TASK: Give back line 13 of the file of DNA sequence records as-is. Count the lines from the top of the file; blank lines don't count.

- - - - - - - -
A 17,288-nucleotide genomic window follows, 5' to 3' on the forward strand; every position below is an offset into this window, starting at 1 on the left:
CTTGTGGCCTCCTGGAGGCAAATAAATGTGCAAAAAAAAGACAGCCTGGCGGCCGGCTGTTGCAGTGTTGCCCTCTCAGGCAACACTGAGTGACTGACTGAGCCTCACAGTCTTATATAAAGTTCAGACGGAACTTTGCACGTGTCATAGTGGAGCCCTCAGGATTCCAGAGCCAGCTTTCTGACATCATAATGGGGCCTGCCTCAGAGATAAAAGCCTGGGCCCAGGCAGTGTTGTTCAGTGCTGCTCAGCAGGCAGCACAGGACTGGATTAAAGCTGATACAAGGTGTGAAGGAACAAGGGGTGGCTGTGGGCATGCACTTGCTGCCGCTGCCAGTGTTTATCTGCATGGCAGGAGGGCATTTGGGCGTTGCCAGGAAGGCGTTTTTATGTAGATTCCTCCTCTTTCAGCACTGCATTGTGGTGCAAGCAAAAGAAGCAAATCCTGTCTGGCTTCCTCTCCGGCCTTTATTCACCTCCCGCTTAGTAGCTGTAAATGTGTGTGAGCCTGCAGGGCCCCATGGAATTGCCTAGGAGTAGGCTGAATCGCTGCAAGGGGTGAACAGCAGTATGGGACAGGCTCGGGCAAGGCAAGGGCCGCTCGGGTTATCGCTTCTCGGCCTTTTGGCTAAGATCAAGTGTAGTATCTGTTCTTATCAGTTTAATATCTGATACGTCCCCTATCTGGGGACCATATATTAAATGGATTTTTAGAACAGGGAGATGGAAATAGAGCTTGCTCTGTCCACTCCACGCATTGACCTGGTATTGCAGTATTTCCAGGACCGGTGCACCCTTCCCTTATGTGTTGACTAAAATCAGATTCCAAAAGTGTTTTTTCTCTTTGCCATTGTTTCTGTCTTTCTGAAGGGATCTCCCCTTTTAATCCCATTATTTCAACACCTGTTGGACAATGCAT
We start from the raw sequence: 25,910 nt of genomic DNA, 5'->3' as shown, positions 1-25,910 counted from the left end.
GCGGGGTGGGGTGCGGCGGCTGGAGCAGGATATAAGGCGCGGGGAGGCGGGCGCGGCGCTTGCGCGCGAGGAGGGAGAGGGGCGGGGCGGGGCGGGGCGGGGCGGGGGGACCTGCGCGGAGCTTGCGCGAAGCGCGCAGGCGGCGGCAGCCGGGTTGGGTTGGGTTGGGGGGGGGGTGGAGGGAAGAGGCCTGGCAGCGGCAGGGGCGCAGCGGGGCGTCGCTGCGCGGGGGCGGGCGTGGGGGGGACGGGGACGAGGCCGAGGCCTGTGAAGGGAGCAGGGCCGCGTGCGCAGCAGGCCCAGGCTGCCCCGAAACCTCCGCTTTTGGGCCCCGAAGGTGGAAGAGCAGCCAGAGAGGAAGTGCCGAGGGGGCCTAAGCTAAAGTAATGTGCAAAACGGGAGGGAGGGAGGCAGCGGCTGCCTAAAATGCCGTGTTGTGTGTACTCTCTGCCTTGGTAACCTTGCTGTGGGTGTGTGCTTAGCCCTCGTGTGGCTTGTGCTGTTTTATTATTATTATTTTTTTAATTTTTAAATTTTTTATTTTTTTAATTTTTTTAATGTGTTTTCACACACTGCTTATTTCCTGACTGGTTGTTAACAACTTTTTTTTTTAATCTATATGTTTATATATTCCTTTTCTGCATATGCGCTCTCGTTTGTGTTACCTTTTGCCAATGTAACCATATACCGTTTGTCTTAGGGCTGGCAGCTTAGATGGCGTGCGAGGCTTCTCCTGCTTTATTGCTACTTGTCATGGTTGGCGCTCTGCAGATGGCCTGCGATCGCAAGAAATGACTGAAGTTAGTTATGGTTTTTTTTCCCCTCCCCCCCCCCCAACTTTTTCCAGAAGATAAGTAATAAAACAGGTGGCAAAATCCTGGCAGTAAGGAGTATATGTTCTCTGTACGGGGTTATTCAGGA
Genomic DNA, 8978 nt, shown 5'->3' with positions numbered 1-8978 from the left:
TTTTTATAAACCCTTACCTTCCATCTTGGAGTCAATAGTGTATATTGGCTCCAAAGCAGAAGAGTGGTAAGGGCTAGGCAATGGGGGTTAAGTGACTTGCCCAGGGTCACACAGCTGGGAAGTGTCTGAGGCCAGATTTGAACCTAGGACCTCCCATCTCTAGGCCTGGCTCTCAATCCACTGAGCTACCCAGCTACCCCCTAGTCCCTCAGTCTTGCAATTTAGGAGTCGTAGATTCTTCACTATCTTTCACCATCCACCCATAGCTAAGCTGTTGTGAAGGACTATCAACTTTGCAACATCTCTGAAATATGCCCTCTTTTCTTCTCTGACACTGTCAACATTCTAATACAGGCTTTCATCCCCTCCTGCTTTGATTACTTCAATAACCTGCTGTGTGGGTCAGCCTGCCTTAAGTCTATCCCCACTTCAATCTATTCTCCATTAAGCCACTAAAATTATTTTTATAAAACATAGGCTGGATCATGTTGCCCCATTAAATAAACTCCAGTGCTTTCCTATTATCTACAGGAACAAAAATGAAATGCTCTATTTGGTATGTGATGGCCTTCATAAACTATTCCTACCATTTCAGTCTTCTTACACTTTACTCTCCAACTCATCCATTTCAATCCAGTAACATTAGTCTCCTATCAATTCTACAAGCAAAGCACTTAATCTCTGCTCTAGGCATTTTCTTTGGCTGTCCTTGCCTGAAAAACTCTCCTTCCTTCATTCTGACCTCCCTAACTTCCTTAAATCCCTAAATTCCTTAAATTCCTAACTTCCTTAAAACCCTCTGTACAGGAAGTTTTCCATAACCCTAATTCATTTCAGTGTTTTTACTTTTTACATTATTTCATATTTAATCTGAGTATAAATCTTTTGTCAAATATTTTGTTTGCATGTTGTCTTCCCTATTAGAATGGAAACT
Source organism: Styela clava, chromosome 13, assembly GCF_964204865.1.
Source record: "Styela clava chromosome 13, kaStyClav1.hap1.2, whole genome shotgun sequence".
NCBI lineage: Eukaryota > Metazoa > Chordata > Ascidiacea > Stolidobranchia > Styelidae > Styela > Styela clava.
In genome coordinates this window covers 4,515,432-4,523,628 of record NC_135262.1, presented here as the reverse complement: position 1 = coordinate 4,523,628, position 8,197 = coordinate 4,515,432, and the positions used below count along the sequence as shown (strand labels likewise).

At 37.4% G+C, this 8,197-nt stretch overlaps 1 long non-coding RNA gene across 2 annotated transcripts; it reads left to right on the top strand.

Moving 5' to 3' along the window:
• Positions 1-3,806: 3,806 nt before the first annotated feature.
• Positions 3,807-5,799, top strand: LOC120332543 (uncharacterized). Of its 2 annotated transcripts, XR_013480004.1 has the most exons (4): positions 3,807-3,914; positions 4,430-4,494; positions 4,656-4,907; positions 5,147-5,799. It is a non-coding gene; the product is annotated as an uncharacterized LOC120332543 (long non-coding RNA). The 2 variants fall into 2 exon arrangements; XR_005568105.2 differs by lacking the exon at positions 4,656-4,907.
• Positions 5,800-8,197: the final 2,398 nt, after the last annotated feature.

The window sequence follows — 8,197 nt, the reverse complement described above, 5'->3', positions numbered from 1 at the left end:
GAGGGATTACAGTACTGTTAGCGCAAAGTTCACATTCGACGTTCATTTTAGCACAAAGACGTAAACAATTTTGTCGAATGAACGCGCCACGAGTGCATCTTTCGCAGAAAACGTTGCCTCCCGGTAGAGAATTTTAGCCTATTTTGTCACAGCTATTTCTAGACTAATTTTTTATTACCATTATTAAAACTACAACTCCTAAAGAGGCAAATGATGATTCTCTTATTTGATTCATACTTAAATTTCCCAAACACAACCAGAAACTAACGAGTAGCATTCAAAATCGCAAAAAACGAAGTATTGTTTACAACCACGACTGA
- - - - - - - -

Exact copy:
• Positions 1-3,806: 3,806 nt before the first annotated feature.